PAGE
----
Chiang Mai a Creativity City

 |  December 24, 2010

Chiang Mai, primarily depending on agriculture, tourism and handicrafts, has in recent years – as if you haven’t noticed – begun to reinvent itself somewhat as a much more modern, cosmopolitan city with a more diversified industry. The city has given rise to numerous media, IT, digital design and software companies, as well as a veritable tsunami of small start-ups, especially around the Nimmanhaemin area. Though Chiang Mai’s evolutionary leaps are consistent, there are certain, er, missing links, between the various sectors involved with the city’s development.

Because of this, the ‘Chiang Mai Creative City Development Committee’ was set up by the Governor of Chiang Mai. The Committee, chaired by Chiang Mai University (CMU), brings together the educational, governmental and private sectors in an attempt to guide Chiang Mai towards its future. The Committee is also working closely with community groups such as Muang Muang and Chiang Mai Friends.

Martin Venzky-Stalling, a regional development and innovation advisor at CMU, explained to Citylife just what Chiang Mai Creative City was about. Other committee members of Creative City, Simon Robson, Managing Director of a local software development company, and Tul Luk-u-tai, Managing Director of a Nimmanhaemin digital design studio and winner of the Creative City’s logo design competition, also offered their input. Venzky-Stalling explains that the Creative City model needs to fit Chiang Mai, but it can draw on the examples of many other cities where this concept has been successfully implemented. For example, UNESCO currently accredits 26 cities globally as being Creative Cities, in different categories such as Design, Media & Art, Music, etc. “We hope to get Chiang Mai accredited by UNESCO,” says Venzky-Stalling, adding that UNESCO in Bangkok has already shown interest.

“In the past,” say the three committee members, “the Chiang Mai sectors would work separately, and were each quite change resistant, but we are now working together, sharing ideas, solving problems together.” This kind of working together for the ‘greater good’ says Venzky-Stalling, will in the end create more jobs, enhance the economy and be good for everyone, not just for business owners, but for all citizens of Chiang Mai. He points out that 100,000 students graduate from local universities in Chiang Mai province each year – and many end up having to go to Bangkok to find work. But Chiang Mai, he adds, should and could be creating its own opportunities. Tul elaborated “Change is happening all around the world. We can’t avoid change, what we need is a strategy to prepare our community for changes. Chiang Mai Creative City is a solution which can help upgrade Chiang Mai for the future.”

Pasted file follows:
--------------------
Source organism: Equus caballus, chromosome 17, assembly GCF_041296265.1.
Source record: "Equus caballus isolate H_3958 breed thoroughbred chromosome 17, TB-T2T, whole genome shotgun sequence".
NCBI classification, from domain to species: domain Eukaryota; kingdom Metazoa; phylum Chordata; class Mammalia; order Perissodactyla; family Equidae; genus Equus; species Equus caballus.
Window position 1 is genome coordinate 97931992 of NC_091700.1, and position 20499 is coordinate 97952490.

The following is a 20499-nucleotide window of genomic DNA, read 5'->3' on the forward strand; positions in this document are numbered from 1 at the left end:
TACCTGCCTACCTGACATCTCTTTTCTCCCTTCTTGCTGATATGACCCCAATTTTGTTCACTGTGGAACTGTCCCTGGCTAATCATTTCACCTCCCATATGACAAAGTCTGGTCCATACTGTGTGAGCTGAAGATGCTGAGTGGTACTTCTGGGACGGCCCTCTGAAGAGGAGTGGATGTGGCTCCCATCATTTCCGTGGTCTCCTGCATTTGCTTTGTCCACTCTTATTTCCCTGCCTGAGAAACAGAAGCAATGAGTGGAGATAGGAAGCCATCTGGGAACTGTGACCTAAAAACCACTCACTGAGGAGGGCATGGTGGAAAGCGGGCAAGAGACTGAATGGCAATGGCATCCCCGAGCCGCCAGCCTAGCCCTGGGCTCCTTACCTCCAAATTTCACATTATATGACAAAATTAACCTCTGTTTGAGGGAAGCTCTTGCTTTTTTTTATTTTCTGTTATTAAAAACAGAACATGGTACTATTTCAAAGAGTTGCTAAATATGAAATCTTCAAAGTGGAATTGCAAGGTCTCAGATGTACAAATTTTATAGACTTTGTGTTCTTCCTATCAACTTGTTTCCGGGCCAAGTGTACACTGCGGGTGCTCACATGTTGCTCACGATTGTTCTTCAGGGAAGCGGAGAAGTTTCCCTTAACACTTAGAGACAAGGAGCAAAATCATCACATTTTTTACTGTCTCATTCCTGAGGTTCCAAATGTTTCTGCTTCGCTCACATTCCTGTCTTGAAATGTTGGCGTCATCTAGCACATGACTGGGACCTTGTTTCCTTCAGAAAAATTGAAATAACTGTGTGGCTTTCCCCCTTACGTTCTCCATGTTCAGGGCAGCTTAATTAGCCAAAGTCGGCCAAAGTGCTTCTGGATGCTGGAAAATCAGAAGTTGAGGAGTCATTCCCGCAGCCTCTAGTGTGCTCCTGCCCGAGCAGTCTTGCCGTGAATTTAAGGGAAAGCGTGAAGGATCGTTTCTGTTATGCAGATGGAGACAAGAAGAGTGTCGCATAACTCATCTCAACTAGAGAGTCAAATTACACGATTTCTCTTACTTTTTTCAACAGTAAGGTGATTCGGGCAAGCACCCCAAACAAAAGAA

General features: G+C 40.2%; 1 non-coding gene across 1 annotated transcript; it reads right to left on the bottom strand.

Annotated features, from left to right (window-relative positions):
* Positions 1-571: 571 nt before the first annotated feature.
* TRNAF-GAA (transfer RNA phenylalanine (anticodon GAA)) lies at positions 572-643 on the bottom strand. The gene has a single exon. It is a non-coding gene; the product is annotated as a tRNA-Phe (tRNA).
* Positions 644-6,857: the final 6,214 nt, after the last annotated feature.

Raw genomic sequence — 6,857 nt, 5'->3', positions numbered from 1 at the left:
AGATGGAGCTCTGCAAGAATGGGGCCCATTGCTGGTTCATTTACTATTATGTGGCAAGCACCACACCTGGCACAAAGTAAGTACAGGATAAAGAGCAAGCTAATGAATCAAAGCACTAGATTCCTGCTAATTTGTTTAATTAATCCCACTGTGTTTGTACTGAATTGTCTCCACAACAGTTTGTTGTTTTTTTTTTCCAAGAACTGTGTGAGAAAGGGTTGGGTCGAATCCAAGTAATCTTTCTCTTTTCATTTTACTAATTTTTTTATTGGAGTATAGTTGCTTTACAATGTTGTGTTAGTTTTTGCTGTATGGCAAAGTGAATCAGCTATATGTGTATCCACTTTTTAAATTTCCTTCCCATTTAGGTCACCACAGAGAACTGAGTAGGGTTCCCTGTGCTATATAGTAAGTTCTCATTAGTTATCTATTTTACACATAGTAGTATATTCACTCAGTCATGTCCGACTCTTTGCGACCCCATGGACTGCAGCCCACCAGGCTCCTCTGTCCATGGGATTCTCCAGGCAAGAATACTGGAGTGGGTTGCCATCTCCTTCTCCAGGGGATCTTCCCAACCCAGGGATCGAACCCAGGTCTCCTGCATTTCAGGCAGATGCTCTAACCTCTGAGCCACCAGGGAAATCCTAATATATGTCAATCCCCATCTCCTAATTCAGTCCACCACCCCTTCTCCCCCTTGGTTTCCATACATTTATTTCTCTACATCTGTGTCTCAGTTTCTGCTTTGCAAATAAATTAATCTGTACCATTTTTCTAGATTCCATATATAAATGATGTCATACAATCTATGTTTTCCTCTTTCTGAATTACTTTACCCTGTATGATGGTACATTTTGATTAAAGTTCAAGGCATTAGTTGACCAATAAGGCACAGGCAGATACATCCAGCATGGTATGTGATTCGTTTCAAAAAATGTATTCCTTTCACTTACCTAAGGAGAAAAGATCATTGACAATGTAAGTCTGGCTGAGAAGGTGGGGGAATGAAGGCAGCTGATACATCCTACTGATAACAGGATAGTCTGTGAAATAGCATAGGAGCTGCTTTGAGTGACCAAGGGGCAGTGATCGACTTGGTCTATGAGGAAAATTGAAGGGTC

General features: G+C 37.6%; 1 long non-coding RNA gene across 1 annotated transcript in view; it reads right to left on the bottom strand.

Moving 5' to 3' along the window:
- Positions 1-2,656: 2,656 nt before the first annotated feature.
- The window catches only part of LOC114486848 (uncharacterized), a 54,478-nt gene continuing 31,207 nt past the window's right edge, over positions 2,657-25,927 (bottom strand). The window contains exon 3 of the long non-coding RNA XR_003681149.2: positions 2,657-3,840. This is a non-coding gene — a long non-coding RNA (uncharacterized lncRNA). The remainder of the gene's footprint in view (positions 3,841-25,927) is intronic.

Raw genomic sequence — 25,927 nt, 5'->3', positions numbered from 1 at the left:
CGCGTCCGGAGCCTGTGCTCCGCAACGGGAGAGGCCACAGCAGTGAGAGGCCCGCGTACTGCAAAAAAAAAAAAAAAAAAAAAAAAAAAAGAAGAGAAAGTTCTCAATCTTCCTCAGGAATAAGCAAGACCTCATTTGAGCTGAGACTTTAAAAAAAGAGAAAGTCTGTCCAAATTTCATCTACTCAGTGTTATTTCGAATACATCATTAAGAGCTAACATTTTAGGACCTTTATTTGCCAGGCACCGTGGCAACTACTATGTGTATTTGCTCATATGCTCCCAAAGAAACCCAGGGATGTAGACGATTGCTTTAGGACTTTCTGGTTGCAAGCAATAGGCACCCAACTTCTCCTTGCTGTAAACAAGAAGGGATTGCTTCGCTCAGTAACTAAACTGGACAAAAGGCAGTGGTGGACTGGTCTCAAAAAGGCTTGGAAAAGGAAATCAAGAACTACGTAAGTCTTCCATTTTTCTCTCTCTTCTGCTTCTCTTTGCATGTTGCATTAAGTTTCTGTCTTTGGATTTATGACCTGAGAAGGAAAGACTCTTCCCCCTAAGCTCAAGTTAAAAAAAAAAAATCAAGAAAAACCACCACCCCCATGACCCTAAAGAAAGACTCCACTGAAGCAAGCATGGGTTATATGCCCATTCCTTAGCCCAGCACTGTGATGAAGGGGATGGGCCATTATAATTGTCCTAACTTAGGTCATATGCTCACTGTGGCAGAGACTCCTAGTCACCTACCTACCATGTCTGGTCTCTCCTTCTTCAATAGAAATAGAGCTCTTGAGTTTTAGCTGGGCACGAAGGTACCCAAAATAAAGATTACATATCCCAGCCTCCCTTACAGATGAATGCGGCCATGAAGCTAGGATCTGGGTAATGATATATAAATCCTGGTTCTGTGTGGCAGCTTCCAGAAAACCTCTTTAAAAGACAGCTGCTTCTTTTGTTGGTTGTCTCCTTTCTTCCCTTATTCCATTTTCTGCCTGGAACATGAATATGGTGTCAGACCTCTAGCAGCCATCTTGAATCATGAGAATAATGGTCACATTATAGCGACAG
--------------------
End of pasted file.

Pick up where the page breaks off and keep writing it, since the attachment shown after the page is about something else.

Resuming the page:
The Development Committee is currently working on strategy and roadmap. It plans innovation projects as well as educational, training, and marketing activities. As the group explains, “Chiang Mai has many of the right ingredients for the successful development of a creative city. Yet there are also challenges and weaknesses to be overcome. Chiang Mai has been lacking a catalyst, a set of key and visible actions that bring together the various ingredients in such a way that they ‘ignite’ and create sustainable momentum.” As Robson expands, “for me to live a happier life, a better life, for my business to improve, then the city must improve, and then life for me and everyone else will improve.” Tul, echoes his sentiments, explaining that without more cooperation amongst the key stakeholders, Chiang Mai cannot do as well as it should.

One of the key focus areas initially will be on human resource development. The Development Committee aims to encourage universities and companies to work more together. Robson explains that for his company he still finds it hard to find local talent, with the necessary skills that his business demands. The opportunity to speak to all the various Chiang Mai educational institutions for Robson and others in the private sector is invaluable.

“Chiang Mai is the ideal city for foreign residents,” says Venzky-Stalling, “even though Phuket has a large expat community it is a more transient community.” He reiterates that Chiang Mai could in the future become a hub of employment for local people as well as foreigners, attracting investments from home and abroad. “We have to create awareness of what we have, create a sensible path of development for the city and build for a new generation,” he adds.


Thailand Creative & Design Centre (TCDC)

Citylife was visited, just before going to press, by TCDC’s team who came up to Bangkok to announce that a large centre will be built near Muang Mai Market by mid 2012 offering complete service, training, library and information on all things creative and design related. This building will act as a resource for all individuals and companies interested in creativity and design.